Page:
“Google Analytics could soon be banned”, warns the Dutch office

The legal basis for the statistics service Google Analytics is shaking across the EU. After the Austrian data protection authority determined that the use of Google Analytics on European Union websites was incompatible with the General Data Protection Regulation (GDPR), the Dutch authority Personal Data Officer (PA) warned: “Please note: the use of Google Analytics’ may soon no longer be permitted”.

On Thursday, the Dutch authority updated its own instructions for the “data protection-friendly Google Analytics service” accordingly. The AP informs about the decision of the Austrian Data Protection Authority of December 22, 2021 (GZ D155.027, 2021-0.586.257), according to which Google Analytics violates the GDPR. At the same time, the AP announces that it is investigating two complaints regarding the use of Google Analytics in the Netherlands.

The PA would like to conclude this investigation in the near future, namely “early 2022”. Then, she will be able to “say whether Google Analytics is authorized or not”. The AP did not withdraw the instructions released in 2018, but warned that Google’s statistics service could soon be recognized as illegal.

In the meantime, a German supervisory authority must deal with the outcome of the Austrian decision: the Austrians have asked the Bavarian state commissioner for data protection to decide whether the website in question should be closed.

Here’s how it goes: The reason for the Austrian proceeding was a complaint from a Google user who accessed an Austrian health-themed website on August 14, 2020. Since this website uses Google Analytics, data about the user has been transmitted to Google, from which Google can deduce this. On August 18, 2020, the affected user lodged a complaint with the Austrian data protection authority with the help of the data protection organization NOYB.

During the ongoing proceedings, the website in question was transferred to a Munich-based company. The Austrian Data Protection Authority is responsible for deciding on data transfers in August 2020. However, the Austrian Data Protection Authority no longer considers itself responsible for the decision to shut down the website now, in 2021, due to illegal behavior. As the site is now operated by a Munich publisher, the relevant supervisory authority has been appointed.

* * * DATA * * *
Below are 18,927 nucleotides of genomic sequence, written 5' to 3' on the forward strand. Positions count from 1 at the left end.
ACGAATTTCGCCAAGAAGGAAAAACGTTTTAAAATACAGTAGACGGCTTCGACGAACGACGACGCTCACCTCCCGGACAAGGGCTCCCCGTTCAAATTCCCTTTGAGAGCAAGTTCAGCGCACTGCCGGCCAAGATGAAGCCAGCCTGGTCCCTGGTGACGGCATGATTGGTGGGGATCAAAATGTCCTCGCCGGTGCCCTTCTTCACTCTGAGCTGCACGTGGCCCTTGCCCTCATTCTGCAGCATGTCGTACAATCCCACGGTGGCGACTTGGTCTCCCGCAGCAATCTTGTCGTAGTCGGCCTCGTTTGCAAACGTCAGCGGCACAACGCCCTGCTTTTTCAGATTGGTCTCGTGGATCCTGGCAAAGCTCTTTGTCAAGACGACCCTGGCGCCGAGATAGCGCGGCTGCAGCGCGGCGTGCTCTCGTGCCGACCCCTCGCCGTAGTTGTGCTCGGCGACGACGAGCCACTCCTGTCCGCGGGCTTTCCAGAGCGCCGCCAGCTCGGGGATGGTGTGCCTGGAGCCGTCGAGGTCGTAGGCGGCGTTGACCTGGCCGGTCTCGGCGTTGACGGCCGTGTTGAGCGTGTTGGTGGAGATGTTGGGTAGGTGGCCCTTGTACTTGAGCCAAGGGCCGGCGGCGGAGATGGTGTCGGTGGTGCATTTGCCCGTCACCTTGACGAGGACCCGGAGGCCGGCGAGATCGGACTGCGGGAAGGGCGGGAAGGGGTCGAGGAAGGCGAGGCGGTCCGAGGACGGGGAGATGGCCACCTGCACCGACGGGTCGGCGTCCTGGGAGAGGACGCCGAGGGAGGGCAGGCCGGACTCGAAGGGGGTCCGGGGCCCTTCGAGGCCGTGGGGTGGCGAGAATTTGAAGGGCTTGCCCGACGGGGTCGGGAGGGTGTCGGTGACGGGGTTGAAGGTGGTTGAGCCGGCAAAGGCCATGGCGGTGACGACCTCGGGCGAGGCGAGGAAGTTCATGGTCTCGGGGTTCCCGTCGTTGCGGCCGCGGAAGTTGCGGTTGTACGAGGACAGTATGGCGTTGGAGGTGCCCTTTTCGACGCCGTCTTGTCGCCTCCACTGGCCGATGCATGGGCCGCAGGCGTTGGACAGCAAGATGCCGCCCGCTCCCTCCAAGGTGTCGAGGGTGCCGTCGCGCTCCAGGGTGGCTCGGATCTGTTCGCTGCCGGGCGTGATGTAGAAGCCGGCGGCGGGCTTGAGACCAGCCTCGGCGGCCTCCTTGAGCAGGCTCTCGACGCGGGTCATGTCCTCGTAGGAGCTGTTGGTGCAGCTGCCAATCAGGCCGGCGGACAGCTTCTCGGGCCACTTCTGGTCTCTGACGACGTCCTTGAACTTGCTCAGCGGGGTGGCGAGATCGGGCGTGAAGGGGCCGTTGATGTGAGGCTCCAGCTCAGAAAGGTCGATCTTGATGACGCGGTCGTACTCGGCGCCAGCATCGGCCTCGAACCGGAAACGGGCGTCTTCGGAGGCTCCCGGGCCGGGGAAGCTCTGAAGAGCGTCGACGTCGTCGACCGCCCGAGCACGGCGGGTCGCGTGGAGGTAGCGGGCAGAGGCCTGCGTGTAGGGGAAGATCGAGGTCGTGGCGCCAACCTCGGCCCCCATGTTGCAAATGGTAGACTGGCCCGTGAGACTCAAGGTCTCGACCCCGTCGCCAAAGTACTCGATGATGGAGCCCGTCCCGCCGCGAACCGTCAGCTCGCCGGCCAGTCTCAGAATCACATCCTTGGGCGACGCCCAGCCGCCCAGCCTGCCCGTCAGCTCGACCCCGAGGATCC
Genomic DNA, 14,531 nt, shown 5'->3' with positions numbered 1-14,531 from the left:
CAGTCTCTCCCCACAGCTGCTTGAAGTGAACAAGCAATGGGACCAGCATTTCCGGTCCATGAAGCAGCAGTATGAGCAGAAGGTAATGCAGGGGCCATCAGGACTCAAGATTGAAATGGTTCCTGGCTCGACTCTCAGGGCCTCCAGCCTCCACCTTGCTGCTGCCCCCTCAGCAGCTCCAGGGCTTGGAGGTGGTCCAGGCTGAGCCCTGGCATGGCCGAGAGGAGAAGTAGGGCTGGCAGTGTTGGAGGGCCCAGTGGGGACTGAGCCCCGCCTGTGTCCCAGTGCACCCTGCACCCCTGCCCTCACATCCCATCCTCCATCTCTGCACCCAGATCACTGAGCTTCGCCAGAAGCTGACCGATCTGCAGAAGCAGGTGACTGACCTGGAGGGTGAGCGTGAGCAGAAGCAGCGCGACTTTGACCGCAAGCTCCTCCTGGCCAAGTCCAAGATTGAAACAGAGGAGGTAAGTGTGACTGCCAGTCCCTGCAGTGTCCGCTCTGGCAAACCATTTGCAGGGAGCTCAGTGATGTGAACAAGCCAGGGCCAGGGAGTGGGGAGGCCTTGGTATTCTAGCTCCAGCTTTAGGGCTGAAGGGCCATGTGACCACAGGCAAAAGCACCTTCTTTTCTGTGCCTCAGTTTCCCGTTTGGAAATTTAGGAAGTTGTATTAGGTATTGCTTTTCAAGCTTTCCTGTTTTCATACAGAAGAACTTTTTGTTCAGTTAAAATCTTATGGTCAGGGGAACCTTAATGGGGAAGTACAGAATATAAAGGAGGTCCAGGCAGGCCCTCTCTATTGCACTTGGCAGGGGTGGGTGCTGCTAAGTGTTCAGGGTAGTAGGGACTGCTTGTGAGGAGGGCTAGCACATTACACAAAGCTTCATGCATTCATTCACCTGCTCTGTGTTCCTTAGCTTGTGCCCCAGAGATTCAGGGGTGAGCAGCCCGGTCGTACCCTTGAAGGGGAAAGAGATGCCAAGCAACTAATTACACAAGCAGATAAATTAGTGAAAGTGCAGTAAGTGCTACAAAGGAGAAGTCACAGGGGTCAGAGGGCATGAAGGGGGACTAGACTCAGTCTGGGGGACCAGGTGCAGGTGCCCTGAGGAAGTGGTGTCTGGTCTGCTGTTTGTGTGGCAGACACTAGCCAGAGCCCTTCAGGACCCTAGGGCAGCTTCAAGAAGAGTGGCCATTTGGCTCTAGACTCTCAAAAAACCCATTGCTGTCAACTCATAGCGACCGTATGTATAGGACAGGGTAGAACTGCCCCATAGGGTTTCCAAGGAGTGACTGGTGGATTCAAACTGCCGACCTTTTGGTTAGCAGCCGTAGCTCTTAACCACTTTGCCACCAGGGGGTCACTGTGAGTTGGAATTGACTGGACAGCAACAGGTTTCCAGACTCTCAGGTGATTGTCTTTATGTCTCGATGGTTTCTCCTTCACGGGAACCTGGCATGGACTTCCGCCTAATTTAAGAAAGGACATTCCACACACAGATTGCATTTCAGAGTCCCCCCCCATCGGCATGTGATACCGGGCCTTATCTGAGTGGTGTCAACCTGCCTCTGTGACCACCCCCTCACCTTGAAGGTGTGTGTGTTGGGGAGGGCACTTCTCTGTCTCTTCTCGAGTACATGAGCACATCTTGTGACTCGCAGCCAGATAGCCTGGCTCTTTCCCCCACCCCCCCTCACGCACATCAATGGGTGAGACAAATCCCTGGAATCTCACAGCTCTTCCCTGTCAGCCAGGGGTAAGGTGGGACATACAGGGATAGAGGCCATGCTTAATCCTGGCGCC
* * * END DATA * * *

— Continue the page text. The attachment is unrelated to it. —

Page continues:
The affected user complained not only about the website operator, but also about the operator Google Analytics itself, i.e. via Google. In addition, the Austrian Data Protection Authority has determined that Google has not violated Article 44 of the GDPR as it concerns the disclosure of personal data. Although the website operator has disclosed personal data to Google, Google itself, to its knowledge, has not disclosed the data to any third party.

So Google did not violate section 44. However, this is expressly only a partial notification. The Austrian data protection authority always checks whether Google Analytics from Google violates other provisions of the GDPR.

According to the decision of the Austrian Data Protection Authority, the use of Google Analytics on the website was illegal because the service collected personal data and transferred it to Google. Google is subject to surveillance by US intelligence agencies under US law. This means that Google cannot offer an adequate level of protection under Article 44 of the GDPR. The standard contractual clauses introduced by the website operator do not help, as the European Court of Justice (ECJ) recognized in its decision on the “Privacy Shield” (Schrems II) in 2020.

The decisive factor for the legal assessment of the use of Google Analytics is not whether a US secret service actually obtained the data or whether Google actually determined the identity of the user, but that this would be possible. . It is true that Google users can make a setting in their Google accounts with which they prohibit Google from evaluating their use of third-party websites in detail. But that’s just proof that Google is fundamentally capable of merging usage data with the person – otherwise this tuning option would be pointless.

The 2020 ECJ ruling also explains the current warning from the Dutch authority. Your instructions for the “privacy-sensitive configuration of Google Analytics” are dated August 2018; it was almost two years before the ECJ quashed the EU-US data protection agreement “Privacy Shield”. The move is one of the biggest successes of the NOYB data protection organization to date.


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